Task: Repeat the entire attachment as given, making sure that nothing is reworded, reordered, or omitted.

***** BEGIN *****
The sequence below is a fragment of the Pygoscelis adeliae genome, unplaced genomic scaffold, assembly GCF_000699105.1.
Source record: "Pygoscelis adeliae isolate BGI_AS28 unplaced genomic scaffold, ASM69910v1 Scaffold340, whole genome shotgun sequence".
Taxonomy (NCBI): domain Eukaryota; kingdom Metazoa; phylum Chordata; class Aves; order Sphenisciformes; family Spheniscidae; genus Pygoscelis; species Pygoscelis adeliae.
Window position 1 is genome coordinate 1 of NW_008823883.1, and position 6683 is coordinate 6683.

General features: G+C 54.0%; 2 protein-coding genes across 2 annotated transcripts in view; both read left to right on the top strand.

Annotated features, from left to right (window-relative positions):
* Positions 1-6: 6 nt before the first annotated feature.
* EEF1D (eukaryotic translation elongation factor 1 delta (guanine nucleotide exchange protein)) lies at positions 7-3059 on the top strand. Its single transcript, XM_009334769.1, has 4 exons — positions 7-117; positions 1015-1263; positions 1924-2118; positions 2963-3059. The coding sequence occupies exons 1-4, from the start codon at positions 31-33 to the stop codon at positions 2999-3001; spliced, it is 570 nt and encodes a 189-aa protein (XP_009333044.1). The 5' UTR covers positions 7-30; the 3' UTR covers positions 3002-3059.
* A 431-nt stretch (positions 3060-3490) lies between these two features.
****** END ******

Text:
The sequence below is a fragment of the Pygoscelis adeliae genome, unplaced genomic scaffold, assembly GCF_000699105.1.
Source record: "Pygoscelis adeliae isolate BGI_AS28 unplaced genomic scaffold, ASM69910v1 Scaffold340, whole genome shotgun sequence".
Taxonomy (NCBI): domain Eukaryota; kingdom Metazoa; phylum Chordata; class Aves; order Sphenisciformes; family Spheniscidae; genus Pygoscelis; species Pygoscelis adeliae.
Window position 1 is genome coordinate 1 of NW_008823883.1, and position 6683 is coordinate 6683.

General features: G+C 54.0%; 2 protein-coding genes across 2 annotated transcripts in view; both read left to right on the top strand.

Annotated features, from left to right (window-relative positions):
* Positions 1-6: 6 nt before the first annotated feature.
* EEF1D (eukaryotic translation elongation factor 1 delta (guanine nucleotide exchange protein)) lies at positions 7-3059 on the top strand. Its single transcript, XM_009334769.1, has 4 exons — positions 7-117; positions 1015-1263; positions 1924-2118; positions 2963-3059. The coding sequence occupies exons 1-4, from the start codon at positions 31-33 to the stop codon at positions 2999-3001; spliced, it is 570 nt and encodes a 189-aa protein (XP_009333044.1). The 5' UTR covers positions 7-30; the 3' UTR covers positions 3002-3059.
* A 431-nt stretch (positions 3060-3490) lies between these two features.